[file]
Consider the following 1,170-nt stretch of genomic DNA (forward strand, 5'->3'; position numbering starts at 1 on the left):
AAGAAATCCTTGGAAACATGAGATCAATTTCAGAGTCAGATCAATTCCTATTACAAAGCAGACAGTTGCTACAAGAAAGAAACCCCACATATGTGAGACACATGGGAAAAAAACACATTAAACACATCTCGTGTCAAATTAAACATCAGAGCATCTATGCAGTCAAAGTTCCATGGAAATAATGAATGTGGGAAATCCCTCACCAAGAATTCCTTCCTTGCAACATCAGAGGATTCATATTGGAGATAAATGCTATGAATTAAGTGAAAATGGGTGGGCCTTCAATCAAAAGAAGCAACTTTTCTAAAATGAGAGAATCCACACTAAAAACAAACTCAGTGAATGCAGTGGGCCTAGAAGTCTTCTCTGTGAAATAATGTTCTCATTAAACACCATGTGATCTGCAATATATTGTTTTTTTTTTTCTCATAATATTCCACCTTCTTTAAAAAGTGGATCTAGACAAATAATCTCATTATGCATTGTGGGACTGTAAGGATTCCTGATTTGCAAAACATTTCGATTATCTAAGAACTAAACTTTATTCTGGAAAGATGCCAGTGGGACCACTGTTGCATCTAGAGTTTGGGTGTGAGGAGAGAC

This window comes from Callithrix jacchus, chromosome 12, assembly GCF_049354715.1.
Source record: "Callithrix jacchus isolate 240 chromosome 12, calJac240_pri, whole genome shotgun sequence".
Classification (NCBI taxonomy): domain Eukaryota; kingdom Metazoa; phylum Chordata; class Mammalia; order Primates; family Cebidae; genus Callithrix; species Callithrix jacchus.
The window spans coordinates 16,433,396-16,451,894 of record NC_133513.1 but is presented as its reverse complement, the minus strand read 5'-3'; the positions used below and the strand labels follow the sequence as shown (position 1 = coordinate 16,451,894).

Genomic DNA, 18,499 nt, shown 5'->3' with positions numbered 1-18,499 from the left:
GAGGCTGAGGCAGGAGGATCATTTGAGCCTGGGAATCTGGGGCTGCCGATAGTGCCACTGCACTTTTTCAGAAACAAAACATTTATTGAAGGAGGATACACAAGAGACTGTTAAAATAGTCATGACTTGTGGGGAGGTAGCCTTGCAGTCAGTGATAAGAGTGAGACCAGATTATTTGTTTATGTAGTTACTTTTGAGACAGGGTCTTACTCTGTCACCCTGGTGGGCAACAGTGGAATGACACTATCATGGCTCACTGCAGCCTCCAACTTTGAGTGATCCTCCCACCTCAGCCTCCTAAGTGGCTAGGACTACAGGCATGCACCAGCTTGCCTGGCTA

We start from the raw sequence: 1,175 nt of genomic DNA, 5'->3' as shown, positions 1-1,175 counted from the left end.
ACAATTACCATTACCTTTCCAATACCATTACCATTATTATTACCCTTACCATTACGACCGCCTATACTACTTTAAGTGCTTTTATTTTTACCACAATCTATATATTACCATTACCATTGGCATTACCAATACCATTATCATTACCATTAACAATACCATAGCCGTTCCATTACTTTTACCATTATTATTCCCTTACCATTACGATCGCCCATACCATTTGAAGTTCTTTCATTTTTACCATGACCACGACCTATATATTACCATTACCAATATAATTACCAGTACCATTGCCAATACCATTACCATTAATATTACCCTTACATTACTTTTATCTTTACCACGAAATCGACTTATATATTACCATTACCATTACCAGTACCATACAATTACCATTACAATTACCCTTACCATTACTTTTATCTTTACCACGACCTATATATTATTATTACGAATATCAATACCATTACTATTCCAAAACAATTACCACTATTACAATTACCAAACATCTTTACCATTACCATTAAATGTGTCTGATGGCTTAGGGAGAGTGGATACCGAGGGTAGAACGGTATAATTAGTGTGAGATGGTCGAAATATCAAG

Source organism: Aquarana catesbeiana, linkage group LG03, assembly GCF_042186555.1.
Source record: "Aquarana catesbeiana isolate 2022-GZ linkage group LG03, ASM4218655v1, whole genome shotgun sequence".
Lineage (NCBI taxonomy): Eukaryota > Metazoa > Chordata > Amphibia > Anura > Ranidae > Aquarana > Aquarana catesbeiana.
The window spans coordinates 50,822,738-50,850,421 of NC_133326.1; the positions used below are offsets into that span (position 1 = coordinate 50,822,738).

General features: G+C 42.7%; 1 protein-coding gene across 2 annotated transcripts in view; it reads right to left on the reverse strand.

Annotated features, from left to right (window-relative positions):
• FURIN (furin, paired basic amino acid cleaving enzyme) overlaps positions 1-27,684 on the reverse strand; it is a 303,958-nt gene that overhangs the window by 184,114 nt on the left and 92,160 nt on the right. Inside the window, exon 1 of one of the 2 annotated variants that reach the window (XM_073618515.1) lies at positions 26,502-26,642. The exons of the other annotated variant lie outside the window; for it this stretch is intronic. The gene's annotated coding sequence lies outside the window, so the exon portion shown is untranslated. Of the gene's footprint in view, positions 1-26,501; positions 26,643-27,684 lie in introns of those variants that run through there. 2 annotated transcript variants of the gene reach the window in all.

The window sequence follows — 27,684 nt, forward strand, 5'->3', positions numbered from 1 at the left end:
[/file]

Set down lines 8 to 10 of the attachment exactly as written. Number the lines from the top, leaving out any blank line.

GAGGCTGAGGCAGGAGGATCATTTGAGCCTGGGAATCTGGGGCTGCCGATAGTGCCACTGCACTTTTTCAGAAACAAAACATTTATTGAAGGAGGATACACAAGAGACTGTTAAAATAGTCATGACTTGTGGGGAGGTAGCCTTGCAGTCAGTGATAAGAGTGAGACCAGATTATTTGTTTATGTAGTTACTTTTGAGACAGGGTCTTACTCTGTCACCCTGGTGGGCAACAGTGGAATGACACTATCATGGCTCACTGCAGCCTCCAACTTTGAGTGATCCTCCCACCTCAGCCTCCTAAGTGGCTAGGACTACAGGCATGCACCAGCTTGCCTGGCTA

We start from the raw sequence: 1,175 nt of genomic DNA, 5'->3' as shown, positions 1-1,175 counted from the left end.
ACAATTACCATTACCTTTCCAATACCATTACCATTATTATTACCCTTACCATTACGACCGCCTATACTACTTTAAGTGCTTTTATTTTTACCACAATCTATATATTACCATTACCATTGGCATTACCAATACCATTATCATTACCATTAACAATACCATAGCCGTTCCATTACTTTTACCATTATTATTCCCTTACCATTACGATCGCCCATACCATTTGAAGTTCTTTCATTTTTACCATGACCACGACCTATATATTACCATTACCAATATAATTACCAGTACCATTGCCAATACCATTACCATTAATATTACCCTTACATTACTTTTATCTTTACCACGAAATCGACTTATATATTACCATTACCATTACCAGTACCATACAATTACCATTACAATTACCCTTACCATTACTTTTATCTTTACCACGACCTATATATTATTATTACGAATATCAATACCATTACTATTCCAAAACAATTACCACTATTACAATTACCAAACATCTTTACCATTACCATTAAATGTGTCTGATGGCTTAGGGAGAGTGGATACCGAGGGTAGAACGGTATAATTAGTGTGAGATGGTCGAAATATCAAG